Indian Americans and the Selection Bias

There is this one chart from the Economist that has been doing its rounds over the interwebs over the last few days:

Basically it shows that Indian Americans are much more accomplished academically and professionally compared to other immigrants. And there are many theories floating around as to why Indians are so successful.

The answer, however, is rather simple – selection bias. Migrating from India to the US was an extremely difficult task till the 1960s – there were some quotas that the US had for immigration under which the Indians had nothing. And when Indians did finally start migrating in the 1960s, it was mostly for education.

Most people who migrated from India to the US even in the 1960s and 70s did so to go to graduate school. And this meant that they already had 16 years of education in India, which either meant an engineering or medical degree, or a masters in one of the other fields. So basically most Indians migrating to the US were highly accomplished already.

And considering the kind of foreign exchange controls imposed by the Indian government, the only Indians who could afford to go to the US for an education were those that received a fellowship or support from their universities. Thus increasing the seelection bias! (Now that I’ve mentioned foreign exchange controls, you should listen to this song, which was apparently meant to parody such policies)

Yes, you had the odd Patel without much education who made it to open a “Potel” (Patel run Motel), but that is probably the reason that the Indian bubble in the above chart is not farther out!

So that Indians have done better than other migrating communities in the US is not about innate Indian intelligence, or innate Indian ability to work hard, or because the Americans took in the Indians much better than other nationality. It is simple selection bias, based on tight immigration controls and tight emigration controls and stupid foreign exchange policy on the part of Indian government (which, at one point of time, only allowed citizens to take out eight dollars from the country).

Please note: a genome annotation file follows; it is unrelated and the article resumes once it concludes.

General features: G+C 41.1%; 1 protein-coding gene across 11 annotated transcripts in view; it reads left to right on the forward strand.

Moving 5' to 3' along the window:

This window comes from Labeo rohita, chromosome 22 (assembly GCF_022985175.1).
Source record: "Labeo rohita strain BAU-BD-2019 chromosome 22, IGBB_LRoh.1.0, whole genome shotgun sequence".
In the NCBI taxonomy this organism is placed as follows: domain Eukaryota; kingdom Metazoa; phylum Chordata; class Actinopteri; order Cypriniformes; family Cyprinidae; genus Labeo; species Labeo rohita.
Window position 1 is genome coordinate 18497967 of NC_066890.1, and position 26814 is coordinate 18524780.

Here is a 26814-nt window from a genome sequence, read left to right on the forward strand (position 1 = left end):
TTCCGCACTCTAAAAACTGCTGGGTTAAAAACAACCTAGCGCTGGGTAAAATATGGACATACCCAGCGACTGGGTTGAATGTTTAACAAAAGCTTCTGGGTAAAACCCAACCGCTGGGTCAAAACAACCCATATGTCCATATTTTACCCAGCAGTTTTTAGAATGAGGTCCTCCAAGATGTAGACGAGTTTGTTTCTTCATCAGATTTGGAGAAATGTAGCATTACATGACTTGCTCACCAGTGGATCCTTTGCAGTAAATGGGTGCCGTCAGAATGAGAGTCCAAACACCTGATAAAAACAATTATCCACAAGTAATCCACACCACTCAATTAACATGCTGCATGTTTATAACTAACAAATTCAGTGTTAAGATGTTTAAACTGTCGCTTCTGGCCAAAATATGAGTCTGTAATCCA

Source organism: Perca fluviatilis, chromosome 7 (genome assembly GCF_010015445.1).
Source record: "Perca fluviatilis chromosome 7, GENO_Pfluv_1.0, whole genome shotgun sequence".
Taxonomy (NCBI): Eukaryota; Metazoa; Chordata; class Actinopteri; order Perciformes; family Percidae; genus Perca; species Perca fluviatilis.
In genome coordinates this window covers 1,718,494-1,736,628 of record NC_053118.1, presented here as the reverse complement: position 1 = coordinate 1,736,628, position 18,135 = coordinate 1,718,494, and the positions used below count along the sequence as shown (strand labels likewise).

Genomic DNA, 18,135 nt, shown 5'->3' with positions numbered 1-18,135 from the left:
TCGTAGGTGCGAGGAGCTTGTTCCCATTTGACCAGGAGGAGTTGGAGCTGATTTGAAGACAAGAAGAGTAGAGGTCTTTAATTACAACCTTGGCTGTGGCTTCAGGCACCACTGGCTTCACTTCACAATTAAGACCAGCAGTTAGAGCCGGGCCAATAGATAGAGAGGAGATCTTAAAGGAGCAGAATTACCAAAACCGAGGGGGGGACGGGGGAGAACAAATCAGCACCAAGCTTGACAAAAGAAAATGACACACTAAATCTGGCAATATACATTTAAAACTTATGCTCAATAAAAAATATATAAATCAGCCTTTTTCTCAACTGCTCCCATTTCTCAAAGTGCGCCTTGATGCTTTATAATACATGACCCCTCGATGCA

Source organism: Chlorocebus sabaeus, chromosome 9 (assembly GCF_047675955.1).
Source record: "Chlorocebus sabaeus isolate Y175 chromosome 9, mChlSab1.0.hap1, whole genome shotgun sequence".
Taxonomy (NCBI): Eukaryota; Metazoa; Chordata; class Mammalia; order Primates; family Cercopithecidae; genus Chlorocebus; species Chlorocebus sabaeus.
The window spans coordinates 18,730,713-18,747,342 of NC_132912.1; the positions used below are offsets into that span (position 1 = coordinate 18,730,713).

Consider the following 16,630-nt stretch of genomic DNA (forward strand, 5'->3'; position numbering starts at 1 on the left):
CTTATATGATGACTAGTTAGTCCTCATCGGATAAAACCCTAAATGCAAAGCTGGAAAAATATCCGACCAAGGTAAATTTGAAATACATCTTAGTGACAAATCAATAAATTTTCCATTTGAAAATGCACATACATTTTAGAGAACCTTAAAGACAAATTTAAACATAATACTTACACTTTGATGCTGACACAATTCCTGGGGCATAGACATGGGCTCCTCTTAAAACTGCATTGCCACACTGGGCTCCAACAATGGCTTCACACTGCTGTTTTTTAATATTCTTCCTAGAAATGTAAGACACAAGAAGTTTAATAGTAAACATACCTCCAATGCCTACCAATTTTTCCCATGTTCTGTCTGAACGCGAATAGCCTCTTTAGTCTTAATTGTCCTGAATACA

To illustrate this point, look at the country that is “second” (quotes since we are looking at two dimensions here, so second is subjective) in this list – Iran.

6 thoughts on “Indian Americans and the Selection Bias”

  1. Interesting – I wonder how the same chart will look for UK where selection bias won’t be as dominant.

    I suspect India will still be an outlier (though not as pronounced as in US), especially compared to our ‘illustrious’ neighbors.

    1. not as pronounced as the US but surely India will be an outlier.

      And did you see the Economist article which says that thanks to Indians’ success, Bangladeshis and Pakistanis in the US have started self-identifying them as “Indians”.

      Now go to Brick Lane and have one Motor Poneer on my behalf.

  2. Add to this the shortage of places in our institutes of upper education, which means a pres-selection bias selection bias.

    1. Agree about that, especially since American univs recruit only from certain select Indian univs. So multiple levels o selection bias!

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